OPINION: In an interview with the Australian Financial Review last week, Reserve Bank Governor Glenn Stevens suggested the Australian dollar might fall to US75 cents in 2015. And he intimated that it wouldn’t be a bad thing.
A lower exchange rate makes our exports cheaper for the foreigners who buy them, and that increases their demand for our exports. Good news for natural resource exporters (iron ore and coal are our top two exports) and even universities: education is Australia’s third largest export, at more than A$15 billion in 2013. Because labour is paid in Australian dollars, an exchange rate-depreciation should increase revenues, but not costs per unit of output – so profit goes up.
It is this effect that people – Stevens included –typically highlight as a positive of a lower exchange rate in a small open economy such as Australia.
What is all too often forgotten – or at least glossed over – is the impact on imports. An exchange rate depreciation makes them more expensive.
Stevens is, of course, well aware of this, pointing out in his interview with the AFR that we would all be having more holidays at home as a result. He added:
“The price of petrol at the pump, which is falling at the moment, in Australia won’t fall quite as much as it might in America…for most of us the most direct impact is our purchasing power over foreign goodies is not as high as it was.”
“Foreign goodies”? Goodbye Aspen, hello Thredbo. No big deal?
Actually, it may be a much bigger deal than Stevens seems to think.
The real impact
No, the Aspen ski trip-effect is not the issue. It’s the fact that we import a lot of high cost consumer durables and business inputs. When the price of durables, like flat-screen televisions and computers goes up, and there are no close domestic substitutes, people delay their purchases. This makes consumers worse off than they would have been, but it also imposes a big hit on the retail sector.
This might all seem like esoteric stuff: so you get a fridge with an internet connection a few years later than you otherwise would. But consumer confidence is incredibly important precisely because of the negative feedback loop that ensues when it falls. That is why Joe Hockey is constantly at pains to emphasise that Australian consumers should be confident. Even Stevens highlights the importance of consumer confidence on a regular basis.
The impact on business inputs is also important. A rise in the cost of inputs is a direct hit on the competitiveness of our exporters. And when the final goods are sold domestically the input price hit eventually translates into higher prices, also hurting consumers.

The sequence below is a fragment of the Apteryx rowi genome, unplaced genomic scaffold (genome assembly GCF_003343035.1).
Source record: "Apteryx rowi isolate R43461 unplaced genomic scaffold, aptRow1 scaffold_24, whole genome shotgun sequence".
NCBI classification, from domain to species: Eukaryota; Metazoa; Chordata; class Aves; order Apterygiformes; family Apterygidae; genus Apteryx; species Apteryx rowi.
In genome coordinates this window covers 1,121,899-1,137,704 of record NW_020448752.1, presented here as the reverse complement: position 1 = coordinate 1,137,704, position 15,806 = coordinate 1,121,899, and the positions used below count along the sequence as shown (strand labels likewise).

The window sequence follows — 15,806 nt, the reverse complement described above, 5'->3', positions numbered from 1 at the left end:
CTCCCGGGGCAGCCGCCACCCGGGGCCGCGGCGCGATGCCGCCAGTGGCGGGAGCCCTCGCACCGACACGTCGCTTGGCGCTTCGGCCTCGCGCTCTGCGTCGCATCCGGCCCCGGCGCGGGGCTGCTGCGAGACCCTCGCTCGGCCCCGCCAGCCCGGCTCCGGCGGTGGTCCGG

But the most interesting part of the Stevens interview was his discussion of interest rate cuts in the context of the value of the Australian dollar. He said:
“I don’t want to say that there are no circumstances in which we would consider further changes in the interest rate. I think that has to remain an open question. But I think it’s good that the exchange rate looks like it’s doing more of a normal role. But that’s to be welcomed, I think.”
Surprisingly direct for a central banker. My translation: “If the Australian dollar remained high I was going to cut the cash rate to push it lower, but looks like it’s going to 75 by itself, so not rate cuts any time soon.”
The markets seemed to think so. The probability of a rate cut in February fell from 40% to 16% after the interview. The chances in March fell from 70% to 50%.
And therein lies the rub. Mr Stevens is plainly trying to manage many different things: inflation, economic growth, housing prices, and the Australian dollar. And he’s only got one tool at his disposal: the cash rate.
Given low inflationary pressures because of constrained wage growth, a housing market that seems to be cooling, and economic growth still under threat, a rate cut (or two) seemed plausible. With Stevens’s desire to see a lower dollar – something a rate cut encourages – cuts seemed highly likely. But with the dollar falling because of the plunging iron ore price, maybe not so much.
Conventional wisdom is that a lower Aussie dollar is good news for exporters. It is. But it’s bad news for consumers and business that source inputs from abroad. And, it seems, it’s bad news for home owners and businesses that borrow. Because Stevens seems much less likely to cut rates in the face of a falling dollar.
Richard Holden is Professor of Economics at the UNSW Business School.
This opinion piece was first published in The Conversation.